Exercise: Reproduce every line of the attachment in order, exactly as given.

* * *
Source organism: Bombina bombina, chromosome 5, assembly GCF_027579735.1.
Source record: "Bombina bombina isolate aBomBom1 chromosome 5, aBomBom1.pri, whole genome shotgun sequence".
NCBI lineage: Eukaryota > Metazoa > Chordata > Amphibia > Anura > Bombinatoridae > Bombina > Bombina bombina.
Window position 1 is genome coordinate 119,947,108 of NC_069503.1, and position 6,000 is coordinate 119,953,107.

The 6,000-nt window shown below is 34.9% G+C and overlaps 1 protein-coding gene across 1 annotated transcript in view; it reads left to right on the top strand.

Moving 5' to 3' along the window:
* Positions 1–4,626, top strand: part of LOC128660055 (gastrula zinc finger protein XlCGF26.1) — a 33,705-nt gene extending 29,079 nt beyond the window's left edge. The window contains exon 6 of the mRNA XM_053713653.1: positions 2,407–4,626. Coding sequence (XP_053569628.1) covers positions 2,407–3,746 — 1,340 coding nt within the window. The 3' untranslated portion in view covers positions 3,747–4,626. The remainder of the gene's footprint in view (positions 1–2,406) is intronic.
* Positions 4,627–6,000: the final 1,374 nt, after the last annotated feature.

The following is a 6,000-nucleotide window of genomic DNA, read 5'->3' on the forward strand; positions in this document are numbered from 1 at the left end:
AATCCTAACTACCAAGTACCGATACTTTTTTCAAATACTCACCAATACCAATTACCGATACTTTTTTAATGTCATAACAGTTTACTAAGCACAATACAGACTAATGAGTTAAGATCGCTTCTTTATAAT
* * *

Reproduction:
Source organism: Bombina bombina, chromosome 5, assembly GCF_027579735.1.
Source record: "Bombina bombina isolate aBomBom1 chromosome 5, aBomBom1.pri, whole genome shotgun sequence".
NCBI lineage: Eukaryota > Metazoa > Chordata > Amphibia > Anura > Bombinatoridae > Bombina > Bombina bombina.
Window position 1 is genome coordinate 119,947,108 of NC_069503.1, and position 6,000 is coordinate 119,953,107.

The 6,000-nt window shown below is 34.9% G+C and overlaps 1 protein-coding gene across 1 annotated transcript in view; it reads left to right on the top strand.

Moving 5' to 3' along the window:
* Positions 1–4,626, top strand: part of LOC128660055 (gastrula zinc finger protein XlCGF26.1) — a 33,705-nt gene extending 29,079 nt beyond the window's left edge. The window contains exon 6 of the mRNA XM_053713653.1: positions 2,407–4,626. Coding sequence (XP_053569628.1) covers positions 2,407–3,746 — 1,340 coding nt within the window. The 3' untranslated portion in view covers positions 3,747–4,626. The remainder of the gene's footprint in view (positions 1–2,406) is intronic.
* Positions 4,627–6,000: the final 1,374 nt, after the last annotated feature.

The following is a 6,000-nucleotide window of genomic DNA, read 5'->3' on the forward strand; positions in this document are numbered from 1 at the left end:
AATCCTAACTACCAAGTACCGATACTTTTTTCAAATACTCACCAATACCAATTACCGATACTTTTTTAATGTCATAACAGTTTACTAAGCACAATACAGACTAATGAGTTAAGATCGCTTCTTTATAAT